An Investigation of an Arctic Front with a Vertically Nested Mesoscale Model

William T. Thompson Naval Oceanographic and Atmospheric Research Laboratory, Atmospheric Directorate, Monterey, California

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Stephen D. Burk Naval Oceanographic and Atmospheric Research Laboratory, Atmospheric Directorate, Monterey, California

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Abstract

A vertically mesoscale regional numerical weather prediction model is used to simulate an arctic front. The front was observed during the Arctic Cyclone Expedition of 1984. The regional model employs a unique vertical nesting scheme in which the dynamics computations are performed on a low vertical-resolution (coarse) grid and the physics computations are performed on a high vertical resolution (fine) grid nested within the coarse grid. Turbulent fluxes are parameterized using a second-order closure approach. The model forecast compares favorably with the observations. Moreover, the model develops detailed mesoscale and boundary layer structure that verifies against the observations when initialized using only sparse, synoptic-scale data.

A control experiment is run in which identical, high vertical resolution is used on both the dynamics and the physics grids. Several additional simulations are performed in order to demonstrate the utility and accuracy of the vertical nesting methodology. With the typical nested configuration (14 coarse grid levels, 24 fine levels), the evolution of the front is nearly identical to the control. When the resolution is degraded to 14 points on both grids, significant structural differences in the boundary layer arise.

The terms of the frontogenetic forcing function are evaluated in each of the experiments. In all of the simulators, the horizontal deformation is the dominant frontogenetic effect while the tilting term is the dominant frontolytic term for this arctic front, just as it is for midlatitude cold fronts. The diabatic term is predominantly frontolytic with the strongest heating occurring in the cold air as the front moves off the ice edge and out over the Barents Sea. In an experiment in which surface sensible and latent heat fluxes are deleted, a slightly stronger front having more pronounced ageostropic circulation develops.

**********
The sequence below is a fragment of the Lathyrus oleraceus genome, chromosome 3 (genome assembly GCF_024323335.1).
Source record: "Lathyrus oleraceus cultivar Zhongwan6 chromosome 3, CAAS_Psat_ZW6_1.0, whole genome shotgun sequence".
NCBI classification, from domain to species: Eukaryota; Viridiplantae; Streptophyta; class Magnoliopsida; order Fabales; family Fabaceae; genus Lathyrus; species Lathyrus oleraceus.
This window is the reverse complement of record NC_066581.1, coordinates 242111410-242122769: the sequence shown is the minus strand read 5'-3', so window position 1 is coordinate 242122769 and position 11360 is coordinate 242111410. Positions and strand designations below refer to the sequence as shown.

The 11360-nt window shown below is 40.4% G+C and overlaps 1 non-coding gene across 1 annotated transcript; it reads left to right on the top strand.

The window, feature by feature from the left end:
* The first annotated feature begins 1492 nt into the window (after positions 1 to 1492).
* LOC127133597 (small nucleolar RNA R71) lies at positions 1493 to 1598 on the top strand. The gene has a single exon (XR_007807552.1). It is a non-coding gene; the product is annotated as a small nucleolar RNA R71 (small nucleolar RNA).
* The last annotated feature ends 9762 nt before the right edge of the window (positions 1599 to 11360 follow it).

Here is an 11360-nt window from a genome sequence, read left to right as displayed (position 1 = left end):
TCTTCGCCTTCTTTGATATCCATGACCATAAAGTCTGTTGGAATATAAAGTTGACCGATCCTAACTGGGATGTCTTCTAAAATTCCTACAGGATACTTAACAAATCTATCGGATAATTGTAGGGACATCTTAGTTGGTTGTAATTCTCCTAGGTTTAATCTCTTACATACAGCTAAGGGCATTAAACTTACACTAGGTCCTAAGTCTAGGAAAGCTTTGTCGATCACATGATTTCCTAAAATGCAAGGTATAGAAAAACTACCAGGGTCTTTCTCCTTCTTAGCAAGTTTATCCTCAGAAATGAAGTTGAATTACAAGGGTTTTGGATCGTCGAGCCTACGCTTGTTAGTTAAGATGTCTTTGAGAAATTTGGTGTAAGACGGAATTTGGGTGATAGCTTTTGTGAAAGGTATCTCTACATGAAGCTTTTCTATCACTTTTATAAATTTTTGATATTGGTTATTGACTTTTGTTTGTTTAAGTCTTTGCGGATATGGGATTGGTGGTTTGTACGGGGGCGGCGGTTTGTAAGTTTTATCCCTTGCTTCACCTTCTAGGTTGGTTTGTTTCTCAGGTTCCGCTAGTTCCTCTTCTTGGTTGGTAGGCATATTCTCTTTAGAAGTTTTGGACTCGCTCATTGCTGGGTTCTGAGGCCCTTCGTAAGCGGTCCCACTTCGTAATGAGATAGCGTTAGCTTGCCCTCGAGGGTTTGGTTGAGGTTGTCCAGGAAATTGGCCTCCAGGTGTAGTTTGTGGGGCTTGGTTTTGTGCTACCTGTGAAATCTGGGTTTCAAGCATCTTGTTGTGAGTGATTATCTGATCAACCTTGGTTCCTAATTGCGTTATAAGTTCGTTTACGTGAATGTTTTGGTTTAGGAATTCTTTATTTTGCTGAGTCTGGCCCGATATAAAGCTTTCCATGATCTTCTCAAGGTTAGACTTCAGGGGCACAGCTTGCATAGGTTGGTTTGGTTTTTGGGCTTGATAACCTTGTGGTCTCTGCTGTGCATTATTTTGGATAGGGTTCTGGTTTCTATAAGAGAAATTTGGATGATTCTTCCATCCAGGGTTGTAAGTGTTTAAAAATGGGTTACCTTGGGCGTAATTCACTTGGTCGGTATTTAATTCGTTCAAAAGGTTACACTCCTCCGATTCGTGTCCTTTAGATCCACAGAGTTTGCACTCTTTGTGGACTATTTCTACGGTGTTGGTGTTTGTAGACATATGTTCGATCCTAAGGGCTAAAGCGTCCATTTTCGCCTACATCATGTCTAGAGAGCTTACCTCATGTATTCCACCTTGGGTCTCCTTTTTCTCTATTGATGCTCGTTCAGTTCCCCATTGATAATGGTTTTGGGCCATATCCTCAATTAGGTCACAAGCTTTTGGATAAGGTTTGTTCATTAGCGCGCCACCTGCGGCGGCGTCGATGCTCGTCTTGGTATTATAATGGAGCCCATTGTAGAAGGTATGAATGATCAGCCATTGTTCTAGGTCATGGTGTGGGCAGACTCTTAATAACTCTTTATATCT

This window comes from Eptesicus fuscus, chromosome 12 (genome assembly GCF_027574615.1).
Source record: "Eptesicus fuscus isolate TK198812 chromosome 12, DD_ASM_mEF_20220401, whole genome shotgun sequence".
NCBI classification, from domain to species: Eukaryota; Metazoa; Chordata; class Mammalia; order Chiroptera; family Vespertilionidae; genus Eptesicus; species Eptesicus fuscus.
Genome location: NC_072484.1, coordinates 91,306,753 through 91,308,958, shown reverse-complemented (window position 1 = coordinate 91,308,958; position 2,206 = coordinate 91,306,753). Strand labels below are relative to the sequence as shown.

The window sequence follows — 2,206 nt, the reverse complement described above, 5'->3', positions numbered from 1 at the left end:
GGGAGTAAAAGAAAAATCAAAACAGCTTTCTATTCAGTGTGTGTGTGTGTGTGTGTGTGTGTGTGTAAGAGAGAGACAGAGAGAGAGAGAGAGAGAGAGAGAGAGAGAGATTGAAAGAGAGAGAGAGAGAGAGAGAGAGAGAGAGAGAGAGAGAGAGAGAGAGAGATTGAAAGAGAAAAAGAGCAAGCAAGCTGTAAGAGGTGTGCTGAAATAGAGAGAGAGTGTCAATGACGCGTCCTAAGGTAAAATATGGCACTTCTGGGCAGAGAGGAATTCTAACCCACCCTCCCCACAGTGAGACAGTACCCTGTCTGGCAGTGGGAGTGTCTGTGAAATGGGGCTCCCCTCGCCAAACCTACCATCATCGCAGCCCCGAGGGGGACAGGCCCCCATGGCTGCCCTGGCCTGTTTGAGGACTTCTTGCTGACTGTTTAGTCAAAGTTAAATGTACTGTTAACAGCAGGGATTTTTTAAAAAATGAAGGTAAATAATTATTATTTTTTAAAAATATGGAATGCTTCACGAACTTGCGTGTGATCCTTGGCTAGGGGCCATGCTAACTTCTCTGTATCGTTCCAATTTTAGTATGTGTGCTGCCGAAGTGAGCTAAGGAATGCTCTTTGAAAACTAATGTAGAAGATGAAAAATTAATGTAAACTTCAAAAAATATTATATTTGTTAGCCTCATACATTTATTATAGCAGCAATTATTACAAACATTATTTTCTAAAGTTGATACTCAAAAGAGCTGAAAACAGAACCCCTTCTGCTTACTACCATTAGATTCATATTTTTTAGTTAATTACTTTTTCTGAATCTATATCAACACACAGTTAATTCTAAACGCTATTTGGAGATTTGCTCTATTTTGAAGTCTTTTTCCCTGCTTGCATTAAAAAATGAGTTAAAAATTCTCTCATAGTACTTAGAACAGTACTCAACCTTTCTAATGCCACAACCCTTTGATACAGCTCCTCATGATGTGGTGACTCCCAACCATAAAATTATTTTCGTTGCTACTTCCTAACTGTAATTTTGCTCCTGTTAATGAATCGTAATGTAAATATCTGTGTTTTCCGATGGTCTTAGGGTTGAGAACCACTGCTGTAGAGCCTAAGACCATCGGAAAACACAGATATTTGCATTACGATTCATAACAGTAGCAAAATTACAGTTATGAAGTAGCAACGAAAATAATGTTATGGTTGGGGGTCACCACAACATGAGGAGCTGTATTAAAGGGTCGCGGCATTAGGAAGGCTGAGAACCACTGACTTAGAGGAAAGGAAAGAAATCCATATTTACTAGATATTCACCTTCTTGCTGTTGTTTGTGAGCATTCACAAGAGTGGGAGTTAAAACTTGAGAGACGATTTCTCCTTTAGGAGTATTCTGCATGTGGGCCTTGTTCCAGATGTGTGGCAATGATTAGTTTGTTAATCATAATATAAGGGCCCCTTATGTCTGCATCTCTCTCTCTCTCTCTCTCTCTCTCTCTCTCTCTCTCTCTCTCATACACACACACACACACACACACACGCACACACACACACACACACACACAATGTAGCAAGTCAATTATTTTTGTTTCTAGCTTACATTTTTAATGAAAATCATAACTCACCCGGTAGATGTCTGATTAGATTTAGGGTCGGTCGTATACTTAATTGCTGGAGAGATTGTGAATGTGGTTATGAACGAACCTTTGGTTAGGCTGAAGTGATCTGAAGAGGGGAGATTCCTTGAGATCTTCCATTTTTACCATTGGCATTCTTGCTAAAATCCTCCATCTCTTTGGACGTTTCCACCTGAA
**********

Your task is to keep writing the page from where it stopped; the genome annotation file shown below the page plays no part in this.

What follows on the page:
Abstract

A vertically mesoscale regional numerical weather prediction model is used to simulate an arctic front. The front was observed during the Arctic Cyclone Expedition of 1984. The regional model employs a unique vertical nesting scheme in which the dynamics computations are performed on a low vertical-resolution (coarse) grid and the physics computations are performed on a high vertical resolution (fine) grid nested within the coarse grid. Turbulent fluxes are parameterized using a second-order closure approach. The model forecast compares favorably with the observations. Moreover, the model develops detailed mesoscale and boundary layer structure that verifies against the observations when initialized using only sparse, synoptic-scale data.

A control experiment is run in which identical, high vertical resolution is used on both the dynamics and the physics grids. Several additional simulations are performed in order to demonstrate the utility and accuracy of the vertical nesting methodology. With the typical nested configuration (14 coarse grid levels, 24 fine levels), the evolution of the front is nearly identical to the control. When the resolution is degraded to 14 points on both grids, significant structural differences in the boundary layer arise.

The terms of the frontogenetic forcing function are evaluated in each of the experiments. In all of the simulators, the horizontal deformation is the dominant frontogenetic effect while the tilting term is the dominant frontolytic term for this arctic front, just as it is for midlatitude cold fronts. The diabatic term is predominantly frontolytic with the strongest heating occurring in the cold air as the front moves off the ice edge and out over the Barents Sea. In an experiment in which surface sensible and latent heat fluxes are deleted, a slightly stronger front having more pronounced ageostropic circulation develops.

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